I noticed the first few seasons of TNG and TOS had a heavier dose of utopia descriptions.
I don't think these ideas are worse or bad ideas, but a question of how realistic or rational the ideas are.
According to TOS, future humans don't get angry at insults anymore at all. They don't fear words.
The Neutral Zone (TNG), claims 24th century humans don't fear death, they're much more evolved than that.
Then you have the no need or want in the 24th century--humans had 'grown out their infancy'.
That sounds like humans are living in a virtual Eden getting all their needs provided for free.
And Starfleet is not the military- it is an exploration vessel that carries families and children, but will take care of military duties if necessary--with the children on board.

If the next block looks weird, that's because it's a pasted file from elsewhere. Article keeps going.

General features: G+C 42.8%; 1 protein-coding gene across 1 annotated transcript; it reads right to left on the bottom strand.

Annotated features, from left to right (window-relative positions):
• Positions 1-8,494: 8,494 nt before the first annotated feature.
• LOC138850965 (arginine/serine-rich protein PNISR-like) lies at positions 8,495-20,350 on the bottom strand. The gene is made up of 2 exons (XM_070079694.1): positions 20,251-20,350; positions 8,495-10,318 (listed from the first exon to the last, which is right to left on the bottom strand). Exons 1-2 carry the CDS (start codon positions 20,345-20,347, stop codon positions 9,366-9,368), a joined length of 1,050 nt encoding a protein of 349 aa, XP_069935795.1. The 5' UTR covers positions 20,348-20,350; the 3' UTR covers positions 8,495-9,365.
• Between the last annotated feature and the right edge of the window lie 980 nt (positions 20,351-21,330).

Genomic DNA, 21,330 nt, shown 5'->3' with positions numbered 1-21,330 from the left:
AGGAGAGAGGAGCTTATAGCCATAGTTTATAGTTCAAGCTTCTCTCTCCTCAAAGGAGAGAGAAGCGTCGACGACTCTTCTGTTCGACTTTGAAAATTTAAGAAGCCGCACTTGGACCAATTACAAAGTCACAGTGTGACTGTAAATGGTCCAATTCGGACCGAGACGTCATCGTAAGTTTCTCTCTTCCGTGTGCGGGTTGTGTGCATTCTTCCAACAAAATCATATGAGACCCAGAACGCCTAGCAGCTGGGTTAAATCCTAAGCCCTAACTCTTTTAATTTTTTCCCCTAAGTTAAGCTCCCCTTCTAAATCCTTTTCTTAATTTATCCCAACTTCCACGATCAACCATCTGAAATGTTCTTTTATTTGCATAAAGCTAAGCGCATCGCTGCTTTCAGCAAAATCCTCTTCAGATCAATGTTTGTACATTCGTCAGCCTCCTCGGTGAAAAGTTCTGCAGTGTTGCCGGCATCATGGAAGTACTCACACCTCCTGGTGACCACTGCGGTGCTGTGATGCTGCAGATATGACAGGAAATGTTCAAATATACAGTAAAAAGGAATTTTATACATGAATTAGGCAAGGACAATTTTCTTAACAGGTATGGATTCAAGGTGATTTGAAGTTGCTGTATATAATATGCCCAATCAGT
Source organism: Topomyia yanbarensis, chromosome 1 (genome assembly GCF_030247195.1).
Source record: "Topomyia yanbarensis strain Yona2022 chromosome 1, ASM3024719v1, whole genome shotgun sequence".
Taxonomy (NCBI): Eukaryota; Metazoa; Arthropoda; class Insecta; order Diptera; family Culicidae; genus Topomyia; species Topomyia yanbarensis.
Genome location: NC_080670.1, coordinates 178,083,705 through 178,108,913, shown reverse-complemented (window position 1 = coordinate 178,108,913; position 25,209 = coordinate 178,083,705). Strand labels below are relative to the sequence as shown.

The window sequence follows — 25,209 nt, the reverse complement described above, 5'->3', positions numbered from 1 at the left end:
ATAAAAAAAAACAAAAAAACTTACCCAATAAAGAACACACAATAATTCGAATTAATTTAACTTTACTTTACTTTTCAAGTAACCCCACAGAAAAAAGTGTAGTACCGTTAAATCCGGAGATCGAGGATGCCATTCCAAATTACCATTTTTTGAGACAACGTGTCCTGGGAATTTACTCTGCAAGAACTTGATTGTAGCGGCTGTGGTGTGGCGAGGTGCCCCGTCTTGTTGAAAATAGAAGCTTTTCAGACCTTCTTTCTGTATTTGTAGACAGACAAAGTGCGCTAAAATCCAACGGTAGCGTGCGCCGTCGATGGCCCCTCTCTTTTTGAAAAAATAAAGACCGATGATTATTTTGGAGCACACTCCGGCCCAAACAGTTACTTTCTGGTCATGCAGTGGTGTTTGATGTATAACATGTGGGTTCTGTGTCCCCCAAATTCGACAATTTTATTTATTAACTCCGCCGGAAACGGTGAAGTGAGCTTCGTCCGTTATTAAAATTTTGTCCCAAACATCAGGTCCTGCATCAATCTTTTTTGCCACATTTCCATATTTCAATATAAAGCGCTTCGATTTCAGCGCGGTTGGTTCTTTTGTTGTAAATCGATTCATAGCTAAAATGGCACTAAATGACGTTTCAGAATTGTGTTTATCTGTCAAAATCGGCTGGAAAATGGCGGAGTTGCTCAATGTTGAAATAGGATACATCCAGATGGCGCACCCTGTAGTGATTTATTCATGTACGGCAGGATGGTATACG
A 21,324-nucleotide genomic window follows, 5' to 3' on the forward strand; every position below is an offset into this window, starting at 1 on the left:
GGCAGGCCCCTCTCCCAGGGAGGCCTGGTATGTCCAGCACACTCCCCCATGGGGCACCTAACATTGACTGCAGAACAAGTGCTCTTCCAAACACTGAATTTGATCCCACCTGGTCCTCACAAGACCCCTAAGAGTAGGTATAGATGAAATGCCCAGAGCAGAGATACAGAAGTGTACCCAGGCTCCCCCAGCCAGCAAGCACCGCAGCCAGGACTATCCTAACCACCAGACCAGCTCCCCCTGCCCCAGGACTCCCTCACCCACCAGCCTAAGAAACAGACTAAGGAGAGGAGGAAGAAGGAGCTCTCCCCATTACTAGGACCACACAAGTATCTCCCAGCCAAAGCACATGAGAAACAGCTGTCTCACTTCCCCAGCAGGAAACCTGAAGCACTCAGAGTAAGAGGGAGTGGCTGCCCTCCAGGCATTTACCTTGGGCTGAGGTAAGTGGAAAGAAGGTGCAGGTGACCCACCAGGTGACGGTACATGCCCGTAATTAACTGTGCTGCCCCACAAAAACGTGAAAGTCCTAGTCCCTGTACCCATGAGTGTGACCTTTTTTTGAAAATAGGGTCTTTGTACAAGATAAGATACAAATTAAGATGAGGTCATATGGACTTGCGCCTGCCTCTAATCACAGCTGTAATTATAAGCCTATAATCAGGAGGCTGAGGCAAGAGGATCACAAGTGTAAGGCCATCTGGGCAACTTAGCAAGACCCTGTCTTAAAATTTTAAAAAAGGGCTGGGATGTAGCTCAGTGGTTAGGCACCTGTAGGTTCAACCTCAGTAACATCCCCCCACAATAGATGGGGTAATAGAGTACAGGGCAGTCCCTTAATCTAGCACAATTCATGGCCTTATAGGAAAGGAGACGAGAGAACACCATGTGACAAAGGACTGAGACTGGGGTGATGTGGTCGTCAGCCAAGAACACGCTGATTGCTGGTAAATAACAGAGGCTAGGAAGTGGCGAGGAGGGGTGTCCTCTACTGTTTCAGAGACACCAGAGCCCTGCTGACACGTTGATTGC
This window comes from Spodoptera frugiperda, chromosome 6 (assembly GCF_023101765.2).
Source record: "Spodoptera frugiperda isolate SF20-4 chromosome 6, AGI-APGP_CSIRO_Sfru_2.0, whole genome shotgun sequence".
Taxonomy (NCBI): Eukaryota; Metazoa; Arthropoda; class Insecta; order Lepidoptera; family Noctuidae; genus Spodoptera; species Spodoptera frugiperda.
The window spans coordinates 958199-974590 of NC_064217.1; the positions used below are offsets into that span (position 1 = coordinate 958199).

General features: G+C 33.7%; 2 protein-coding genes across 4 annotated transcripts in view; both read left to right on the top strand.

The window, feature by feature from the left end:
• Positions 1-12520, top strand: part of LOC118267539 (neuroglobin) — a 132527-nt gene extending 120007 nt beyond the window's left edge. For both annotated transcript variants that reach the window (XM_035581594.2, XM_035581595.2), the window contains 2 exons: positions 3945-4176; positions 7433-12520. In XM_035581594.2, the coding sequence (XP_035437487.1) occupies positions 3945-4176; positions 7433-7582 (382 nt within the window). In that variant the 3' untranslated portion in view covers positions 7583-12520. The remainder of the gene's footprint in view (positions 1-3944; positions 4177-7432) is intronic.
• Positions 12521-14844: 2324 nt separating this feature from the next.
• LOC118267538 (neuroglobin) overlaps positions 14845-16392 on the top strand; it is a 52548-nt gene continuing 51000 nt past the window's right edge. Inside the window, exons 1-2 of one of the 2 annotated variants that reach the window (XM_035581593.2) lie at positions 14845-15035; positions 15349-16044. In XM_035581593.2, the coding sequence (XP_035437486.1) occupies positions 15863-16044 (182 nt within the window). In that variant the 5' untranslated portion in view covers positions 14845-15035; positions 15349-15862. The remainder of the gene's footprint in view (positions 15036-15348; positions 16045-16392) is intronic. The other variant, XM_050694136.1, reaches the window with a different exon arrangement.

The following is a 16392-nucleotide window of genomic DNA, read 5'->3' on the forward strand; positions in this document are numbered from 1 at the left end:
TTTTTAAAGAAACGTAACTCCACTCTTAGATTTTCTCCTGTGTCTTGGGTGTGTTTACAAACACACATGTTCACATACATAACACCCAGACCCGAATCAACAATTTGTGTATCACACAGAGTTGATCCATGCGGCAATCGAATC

Is it realistic or utopian, or both?
I don't think of it as a utopia. A utopia by its very definition is stagnant and boring. I think Roddenberry's vision was of humanity working to constantly improving itself - striving toward perfection, even if perfection itself is unreachable.
And yes, the Federation does seem like an Eden by modern standards, but think of when it takes place. A lot of people seem to forget that Star Trek's setting is not 20 years in the future, not 50 years in the future, it's THREE CENTURIES in the future. A lot changes in 300 (or 400) years.
Most of our lives are like an Eden compared to life three hundred years ago. Our world is not perfect, but we have more freedoms and opportunities than ever, and we are (slowly) working toward equality. In many respects we in real life are living out Roddenberry's vision.